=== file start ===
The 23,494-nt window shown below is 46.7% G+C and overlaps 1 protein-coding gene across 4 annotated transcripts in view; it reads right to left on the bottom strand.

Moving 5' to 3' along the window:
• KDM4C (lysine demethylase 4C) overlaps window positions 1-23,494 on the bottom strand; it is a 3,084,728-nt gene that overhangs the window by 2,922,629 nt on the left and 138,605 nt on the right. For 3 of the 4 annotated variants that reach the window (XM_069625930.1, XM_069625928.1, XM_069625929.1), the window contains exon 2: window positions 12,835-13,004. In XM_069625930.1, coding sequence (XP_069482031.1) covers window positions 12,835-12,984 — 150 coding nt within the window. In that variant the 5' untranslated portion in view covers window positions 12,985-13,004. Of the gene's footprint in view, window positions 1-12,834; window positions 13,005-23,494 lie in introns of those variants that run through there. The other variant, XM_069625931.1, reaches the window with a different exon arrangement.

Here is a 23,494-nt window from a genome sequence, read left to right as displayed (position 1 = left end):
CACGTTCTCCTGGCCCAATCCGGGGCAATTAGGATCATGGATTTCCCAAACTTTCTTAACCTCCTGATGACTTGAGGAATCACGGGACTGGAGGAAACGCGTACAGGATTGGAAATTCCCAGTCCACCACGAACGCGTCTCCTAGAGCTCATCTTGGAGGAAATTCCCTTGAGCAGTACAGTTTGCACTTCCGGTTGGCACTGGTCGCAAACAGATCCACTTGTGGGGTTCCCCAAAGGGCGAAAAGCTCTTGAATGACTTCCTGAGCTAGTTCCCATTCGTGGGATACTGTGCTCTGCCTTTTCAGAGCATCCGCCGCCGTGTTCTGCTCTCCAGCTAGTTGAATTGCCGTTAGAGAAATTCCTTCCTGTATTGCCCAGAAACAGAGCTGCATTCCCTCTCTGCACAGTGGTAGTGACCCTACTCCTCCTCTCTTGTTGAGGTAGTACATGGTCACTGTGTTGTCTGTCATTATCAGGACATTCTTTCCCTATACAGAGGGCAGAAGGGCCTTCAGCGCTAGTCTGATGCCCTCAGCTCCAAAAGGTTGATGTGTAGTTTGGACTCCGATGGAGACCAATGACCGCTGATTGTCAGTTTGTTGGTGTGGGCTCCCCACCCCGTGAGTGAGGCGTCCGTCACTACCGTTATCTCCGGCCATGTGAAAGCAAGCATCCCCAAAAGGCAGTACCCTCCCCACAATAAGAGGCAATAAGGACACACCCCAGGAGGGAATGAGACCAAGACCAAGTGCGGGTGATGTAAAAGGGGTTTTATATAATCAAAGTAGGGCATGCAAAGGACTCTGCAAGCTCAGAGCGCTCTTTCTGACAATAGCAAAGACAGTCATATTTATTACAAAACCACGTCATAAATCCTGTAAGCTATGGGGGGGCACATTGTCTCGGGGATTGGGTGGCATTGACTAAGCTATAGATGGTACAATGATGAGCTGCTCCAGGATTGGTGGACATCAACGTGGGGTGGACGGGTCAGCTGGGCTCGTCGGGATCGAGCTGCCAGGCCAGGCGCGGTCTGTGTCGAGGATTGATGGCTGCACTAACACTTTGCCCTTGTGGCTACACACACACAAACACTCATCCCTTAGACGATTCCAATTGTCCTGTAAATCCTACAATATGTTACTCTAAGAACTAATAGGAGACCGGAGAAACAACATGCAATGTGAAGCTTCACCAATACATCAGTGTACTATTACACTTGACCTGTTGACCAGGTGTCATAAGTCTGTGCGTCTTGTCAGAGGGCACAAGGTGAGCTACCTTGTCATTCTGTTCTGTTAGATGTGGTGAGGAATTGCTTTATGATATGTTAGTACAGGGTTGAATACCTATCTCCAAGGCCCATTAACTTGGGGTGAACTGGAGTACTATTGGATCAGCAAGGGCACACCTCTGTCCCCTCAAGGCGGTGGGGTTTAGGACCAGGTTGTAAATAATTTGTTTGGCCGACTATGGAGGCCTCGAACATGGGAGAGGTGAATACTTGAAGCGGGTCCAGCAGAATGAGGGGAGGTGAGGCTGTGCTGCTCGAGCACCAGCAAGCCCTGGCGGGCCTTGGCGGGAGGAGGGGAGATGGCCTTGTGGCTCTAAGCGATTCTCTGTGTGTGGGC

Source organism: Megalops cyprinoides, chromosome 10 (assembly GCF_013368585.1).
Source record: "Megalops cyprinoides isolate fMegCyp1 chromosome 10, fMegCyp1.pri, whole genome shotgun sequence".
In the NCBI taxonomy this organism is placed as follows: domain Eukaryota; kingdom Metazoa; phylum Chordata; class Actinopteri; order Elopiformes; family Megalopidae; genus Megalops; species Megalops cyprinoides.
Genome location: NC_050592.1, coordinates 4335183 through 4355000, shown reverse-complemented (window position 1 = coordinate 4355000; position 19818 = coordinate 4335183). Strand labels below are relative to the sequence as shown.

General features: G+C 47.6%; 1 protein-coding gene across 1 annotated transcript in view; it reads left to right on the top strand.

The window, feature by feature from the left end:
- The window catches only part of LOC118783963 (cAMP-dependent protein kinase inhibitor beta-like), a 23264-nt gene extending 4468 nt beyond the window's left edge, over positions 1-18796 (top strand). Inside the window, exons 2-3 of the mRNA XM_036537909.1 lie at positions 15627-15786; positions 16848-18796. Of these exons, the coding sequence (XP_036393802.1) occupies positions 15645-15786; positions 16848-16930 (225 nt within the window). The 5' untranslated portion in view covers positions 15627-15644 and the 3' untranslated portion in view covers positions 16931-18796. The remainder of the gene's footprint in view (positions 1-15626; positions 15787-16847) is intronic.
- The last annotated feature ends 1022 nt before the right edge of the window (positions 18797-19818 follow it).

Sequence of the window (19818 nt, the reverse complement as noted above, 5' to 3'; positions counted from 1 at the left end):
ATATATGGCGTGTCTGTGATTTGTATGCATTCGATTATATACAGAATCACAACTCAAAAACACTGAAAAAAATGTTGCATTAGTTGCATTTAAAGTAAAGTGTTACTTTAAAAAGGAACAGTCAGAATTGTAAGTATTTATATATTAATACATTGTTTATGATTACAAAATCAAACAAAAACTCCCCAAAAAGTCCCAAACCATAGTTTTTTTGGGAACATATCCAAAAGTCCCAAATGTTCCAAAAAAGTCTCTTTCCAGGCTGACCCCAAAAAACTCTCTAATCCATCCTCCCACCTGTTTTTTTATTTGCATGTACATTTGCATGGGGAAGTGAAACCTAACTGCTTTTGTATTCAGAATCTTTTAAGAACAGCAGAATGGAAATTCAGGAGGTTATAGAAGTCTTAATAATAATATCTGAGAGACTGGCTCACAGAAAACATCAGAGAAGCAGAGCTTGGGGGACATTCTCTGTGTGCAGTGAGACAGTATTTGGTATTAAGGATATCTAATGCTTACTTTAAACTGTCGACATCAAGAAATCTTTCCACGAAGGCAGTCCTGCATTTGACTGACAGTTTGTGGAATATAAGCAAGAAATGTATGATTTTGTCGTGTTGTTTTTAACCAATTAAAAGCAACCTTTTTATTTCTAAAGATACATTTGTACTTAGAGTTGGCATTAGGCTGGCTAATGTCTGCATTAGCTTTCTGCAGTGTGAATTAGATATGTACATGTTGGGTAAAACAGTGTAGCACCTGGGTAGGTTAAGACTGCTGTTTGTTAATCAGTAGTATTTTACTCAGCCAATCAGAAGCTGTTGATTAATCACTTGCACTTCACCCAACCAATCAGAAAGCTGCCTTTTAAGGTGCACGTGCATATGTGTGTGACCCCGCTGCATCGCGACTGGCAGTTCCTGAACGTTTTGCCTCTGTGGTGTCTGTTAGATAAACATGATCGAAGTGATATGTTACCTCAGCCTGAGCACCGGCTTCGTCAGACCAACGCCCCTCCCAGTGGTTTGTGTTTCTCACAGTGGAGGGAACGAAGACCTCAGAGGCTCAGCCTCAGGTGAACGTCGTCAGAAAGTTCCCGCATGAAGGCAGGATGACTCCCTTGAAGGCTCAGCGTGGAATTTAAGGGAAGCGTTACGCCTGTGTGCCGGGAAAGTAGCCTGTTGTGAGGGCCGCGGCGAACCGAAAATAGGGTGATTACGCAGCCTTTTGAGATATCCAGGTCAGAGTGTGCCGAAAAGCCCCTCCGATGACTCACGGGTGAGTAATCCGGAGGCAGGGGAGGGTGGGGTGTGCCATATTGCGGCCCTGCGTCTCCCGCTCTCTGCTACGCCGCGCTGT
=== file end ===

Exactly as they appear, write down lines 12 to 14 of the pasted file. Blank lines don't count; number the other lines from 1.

- The window catches only part of LOC118783963 (cAMP-dependent protein kinase inhibitor beta-like), a 23264-nt gene extending 4468 nt beyond the window's left edge, over positions 1-18796 (top strand). Inside the window, exons 2-3 of the mRNA XM_036537909.1 lie at positions 15627-15786; positions 16848-18796. Of these exons, the coding sequence (XP_036393802.1) occupies positions 15645-15786; positions 16848-16930 (225 nt within the window). The 5' untranslated portion in view covers positions 15627-15644 and the 3' untranslated portion in view covers positions 16931-18796. The remainder of the gene's footprint in view (positions 1-15626; positions 15787-16847) is intronic.
- The last annotated feature ends 1022 nt before the right edge of the window (positions 18797-19818 follow it).

Sequence of the window (19818 nt, the reverse complement as noted above, 5' to 3'; positions counted from 1 at the left end):